Now let’s think of the big symbol in that first Passover Story.  You can read the full account in Exodus 12.  A few hundred years earlier, the family of Israel came down to Egypt to find relief from a famine.  Eventually they became too numerous to count.  The problem was that they were enslaved under Pharaoh.  They cried out to God for liberation.  So began a showdown between God and Pharaoh.  God sent one plague after another in response to Pharaoh’s refusal to let Israel leave to worship God in the wilderness.  The tenth plague was the worst.  (Slide 5) The Lord promised to send the Destroyer throughout the land of Egypt.  Every firstborn Egyptian would be struck down.  The Israelites were to slaughter a passover lamb and put the blood on the doorposts.  When the Lord sees the blood on the two doorposts, the Lord would pass over that door and not allow the destroyer to enter the house to strike down those inside.  Let me ask you a question.  How was the blood working in this story?  Was the blood acting as a symbol or something else.  If the blood wasn’t acting as a symbol, that means there was something about the blood itself that prevented the Destroying Angel from entering those houses.  Maybe it was the smell, maybe it was the colour red, maybe the Destroying Angel had Hemophobia, the extreme, irrational fear of blood.  But if the blood worked symbolically, that means the Destroying Angel passed over those houses simply because the blood showed who was part of God’s covenant people.  The blood symbolically showed who was under God’s protection.  The blood symbolically marked out the people that God was leading out of slavery and into freedom.  This is another picture of the enormous power that symbols have.

(Slide 6) As the youth noted, Jesus introduces a similar but new symbol.  He first breaks the bread and says, “Take, eat, this is my body.”  Then he takes a cup, and after giving thanks he gives the cup to his disciples, saying, “Drink from it, all of you.  This is my blood of the covenant, which is poured out for many for the forgiveness of sins.”  Jesus is celebrating Passover, but when he says blood of the covenant, he’s intending to remind us of when God said to Jeremiah, “The days are coming when I will make a new covenant with the house of Israel and the house of Judah.  It will not be like the covenant that I made with their ancestors when I took them by the hand to bring them out of the land of Egypt—a covenant that they broke, though I was their husband says the Lord.”  God says that he’s doing something infinitely greater than what started that first Passover.  God says, (Slide 7) “This is the covenant I will make with the people of Israel after that time — I will put my law within them, and I will write it on their hearts; and I will be their God and they shall be my people.  (Slide 8) No longer shall they teach their neighbour, or say to each other, “know the Lord,” for they shall all know me, from the least of them to the greatest, says the Lord; (Slide 9) for I will forgive their iniquity and remember their sins no more.”  (Slide 10) That is what the Wine of the New  Covenant symbolizes.  The wine is the symbol of God's promise to forgive sins once and for all.  The wine is the symbol of God’s promise that we will truly know Him.  The Wine is the Symbol of God’s promise to write His will on our hearts.  Then, knowing and doing the will of God will be as natural as eating and drinking.  Eating drinking.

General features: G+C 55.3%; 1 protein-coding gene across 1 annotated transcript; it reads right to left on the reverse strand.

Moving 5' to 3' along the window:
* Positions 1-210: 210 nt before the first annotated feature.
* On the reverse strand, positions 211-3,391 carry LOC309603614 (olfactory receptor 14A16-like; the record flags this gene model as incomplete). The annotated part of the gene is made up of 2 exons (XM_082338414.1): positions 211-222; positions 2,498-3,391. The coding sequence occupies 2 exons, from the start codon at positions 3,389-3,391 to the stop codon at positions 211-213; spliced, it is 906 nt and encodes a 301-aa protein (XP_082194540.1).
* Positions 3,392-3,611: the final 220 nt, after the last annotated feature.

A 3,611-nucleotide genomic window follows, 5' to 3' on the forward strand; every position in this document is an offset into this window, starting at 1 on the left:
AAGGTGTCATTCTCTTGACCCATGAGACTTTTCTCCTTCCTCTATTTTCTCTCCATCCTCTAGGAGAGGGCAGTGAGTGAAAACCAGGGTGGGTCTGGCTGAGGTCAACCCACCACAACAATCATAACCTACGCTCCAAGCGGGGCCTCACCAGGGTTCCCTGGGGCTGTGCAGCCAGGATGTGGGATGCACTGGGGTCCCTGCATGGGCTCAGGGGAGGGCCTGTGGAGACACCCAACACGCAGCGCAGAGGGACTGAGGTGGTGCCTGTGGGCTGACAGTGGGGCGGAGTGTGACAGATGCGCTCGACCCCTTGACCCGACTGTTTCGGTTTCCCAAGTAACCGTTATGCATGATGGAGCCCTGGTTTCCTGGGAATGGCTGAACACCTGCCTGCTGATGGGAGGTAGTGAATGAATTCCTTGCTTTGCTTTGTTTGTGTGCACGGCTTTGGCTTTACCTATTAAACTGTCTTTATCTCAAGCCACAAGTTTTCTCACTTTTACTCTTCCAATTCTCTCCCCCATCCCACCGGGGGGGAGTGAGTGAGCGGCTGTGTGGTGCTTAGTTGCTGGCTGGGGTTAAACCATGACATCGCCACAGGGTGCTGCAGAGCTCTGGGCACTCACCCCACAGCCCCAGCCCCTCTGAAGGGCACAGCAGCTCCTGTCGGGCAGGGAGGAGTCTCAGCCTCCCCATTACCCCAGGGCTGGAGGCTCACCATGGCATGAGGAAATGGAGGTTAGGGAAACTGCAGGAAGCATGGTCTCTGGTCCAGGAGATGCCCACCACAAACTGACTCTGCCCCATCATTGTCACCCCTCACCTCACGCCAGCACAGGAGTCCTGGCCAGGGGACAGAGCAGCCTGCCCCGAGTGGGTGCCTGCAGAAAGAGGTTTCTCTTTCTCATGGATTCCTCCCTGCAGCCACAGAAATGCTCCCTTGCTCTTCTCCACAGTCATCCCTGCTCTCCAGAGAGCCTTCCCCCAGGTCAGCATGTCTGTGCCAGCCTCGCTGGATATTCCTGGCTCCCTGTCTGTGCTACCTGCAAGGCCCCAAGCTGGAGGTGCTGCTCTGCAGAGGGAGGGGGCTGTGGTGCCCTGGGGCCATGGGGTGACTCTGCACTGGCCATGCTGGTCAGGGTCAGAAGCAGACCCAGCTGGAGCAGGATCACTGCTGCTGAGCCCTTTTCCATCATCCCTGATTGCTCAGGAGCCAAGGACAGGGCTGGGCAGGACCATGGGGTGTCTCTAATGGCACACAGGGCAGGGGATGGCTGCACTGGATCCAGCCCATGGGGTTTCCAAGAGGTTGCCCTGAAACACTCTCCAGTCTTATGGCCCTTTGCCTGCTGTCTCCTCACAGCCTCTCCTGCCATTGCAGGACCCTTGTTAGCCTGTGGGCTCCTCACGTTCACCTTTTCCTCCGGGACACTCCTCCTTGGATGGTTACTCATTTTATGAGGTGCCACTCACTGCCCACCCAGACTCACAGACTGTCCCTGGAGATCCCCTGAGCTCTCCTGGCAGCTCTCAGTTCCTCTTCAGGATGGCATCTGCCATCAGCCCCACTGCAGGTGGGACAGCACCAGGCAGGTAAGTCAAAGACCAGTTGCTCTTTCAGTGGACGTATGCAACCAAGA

What a strange way Jesus introduces us to this New Covenant — eating and drinking.  We are not asked to dip a branch in blood and spread it on a doorframe like they did in that first passover.  That’s slightly more sanitary.  Instead Jesus welcomes us into the covenant by eating and drinking.  We take the cup and put it to your lips, because Jesus commands — “Drink.”  How simple.  How challenging.  What does the act of eating and drinking symbolize but taking the symbol of the New Covenant completely within ourselves.  Digesting it.  Allowing the symbol become a part of us.  By eating and drinking, the New Covenant becomes incorporated into your body, your mind, your heart, forever.  That’s how deep God wants this symbol to go.  That’s why in John 6, Jesus forces us to look square in the face at what we’re doing.  Jesus says — “Those who eat my flesh and drink my blood have eternal life, and I will raise them up on the last day;”   for my flesh is true food and my blood is true drink.  Those who eat my flesh and drink my blood abide in me, and I in them.”  The Passover Blood preserved their life for the night.  The Passover blood allowed the Israelites to survive that night so they could enter the land God was giving them. Jesus’ blood preserves his followers for eternity, promising to bring His people into His presence.